(5) Stevenson at Warren, 7:20 p.m.

EDGY's Take: Warren (7-0/5-0) is looking to lock up the North Suburban Conference title with a win. Head coach Bryan McNulty's Blue Devils defense remains the big story so far this season. The 'Township defense has allowed just 21 points all season and is led by senior DT Willis Singleton Jr. (Iowa State), junior LB Malachi McNeal and senior LB Juan Delacruz. On offense, Warren is getting a big season from RB Derrick McLaughlin. The experienced offensive line has certainly helped. Stevenson (4-3/4-1) features a first-year head coach in Brent Becker. He has relied on senior RB J.M. Etiene and backup QB Liam Crowley-- who has played well since filling in for the injured Justin Hiller. Can the Patriots' offense move the football consistently --and then score-- against Warren's defense?

EDGY's Pick: Warren Township 28 Stevenson 10

(3) Nazareth at (8) Notre Dame, 7:30 p.m.

EDGY's Take: Nazareth (6-1/2-0) is coming off a big 39-29 win last Friday over Marist. The Roadrunners are stacked again this fall for head coach Tim Racki. Junior QB J.J. McCarthy (Michigan) is as dangerous as ever. He has a target in sophomore WR Tyler Morris. The 'Naz defense is also very solid. Keep an eye on senior ILB Marcus Griffin (GVSU), junior DE/OT Ryan Keeler and senior LB/FB Riley Theobald. Notre Dame (7-0/2-0), under Hall of Fame head coach Mike Hennessey, has been one of the biggest surprise stories in Chicagoland. The Dons have a tough one-two punch on offense with junior QB Anthony Sayles and senior RB Julian Schurr. LB Anthony Ranallo leads a very tough ND defense. Can the Nazareth offense dent a very strong ND defense? Can the Dons' offense keep the football and win time of possession?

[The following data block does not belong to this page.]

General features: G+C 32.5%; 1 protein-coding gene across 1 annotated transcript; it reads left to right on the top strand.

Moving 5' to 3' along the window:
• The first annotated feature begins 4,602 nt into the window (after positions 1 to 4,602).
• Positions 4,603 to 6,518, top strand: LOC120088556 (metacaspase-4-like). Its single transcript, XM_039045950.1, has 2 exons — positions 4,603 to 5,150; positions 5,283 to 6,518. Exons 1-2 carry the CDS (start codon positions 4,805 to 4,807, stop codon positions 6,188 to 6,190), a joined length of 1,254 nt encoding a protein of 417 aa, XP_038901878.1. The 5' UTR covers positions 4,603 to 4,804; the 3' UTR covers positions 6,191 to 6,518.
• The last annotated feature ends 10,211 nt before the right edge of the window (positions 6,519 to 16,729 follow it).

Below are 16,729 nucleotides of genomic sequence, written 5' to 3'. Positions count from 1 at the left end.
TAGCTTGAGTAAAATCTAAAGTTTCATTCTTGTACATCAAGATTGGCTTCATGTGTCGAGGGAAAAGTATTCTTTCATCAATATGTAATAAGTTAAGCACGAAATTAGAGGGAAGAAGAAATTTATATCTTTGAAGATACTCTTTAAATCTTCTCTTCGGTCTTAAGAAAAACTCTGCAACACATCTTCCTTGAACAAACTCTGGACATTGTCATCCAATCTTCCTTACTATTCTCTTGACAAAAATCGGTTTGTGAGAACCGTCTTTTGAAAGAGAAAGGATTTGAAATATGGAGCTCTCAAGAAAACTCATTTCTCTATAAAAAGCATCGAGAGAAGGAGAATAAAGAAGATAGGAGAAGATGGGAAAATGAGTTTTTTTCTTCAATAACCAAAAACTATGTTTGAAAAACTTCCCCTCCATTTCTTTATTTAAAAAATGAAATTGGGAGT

EDGY's Pick: Nazareth Academy 20 Notre Dame 14

I.C. Catholic Prep vs St. Francis at Wheaton College, 7:30 p.m.

EDGY's Take: A huge showdown here in the Metro Suburban Blue-- as well as in Class 4A. I.C. (7-0/4-0) has relied on the arm and legs of senior QB/LB Danny Cronin. Junior RB Kyle Franklin remains a game-breaking threat at all times for head coach Bill Krefft and company. Many around St. Francis (6-1/4-0) felt that this team was maybe a year away. But next year is here. Keep an eye on junior QB Tommy Rittenhouse. He's one of the most dangerous dual-threat signal callers in Chicagoland this season. The Spartans also have a stable of talented backs and receivers. Can The St. Francis defense slow down and contain the balanced Knights offense? Can the IC defense get pressure on the St. Francis offense? Am I the only one who thinks this game could be Part 1 of 2 this season? (psst: playoff preview)

EDGY's Pick: I.C. Catholic Prep 34 St. Francis 28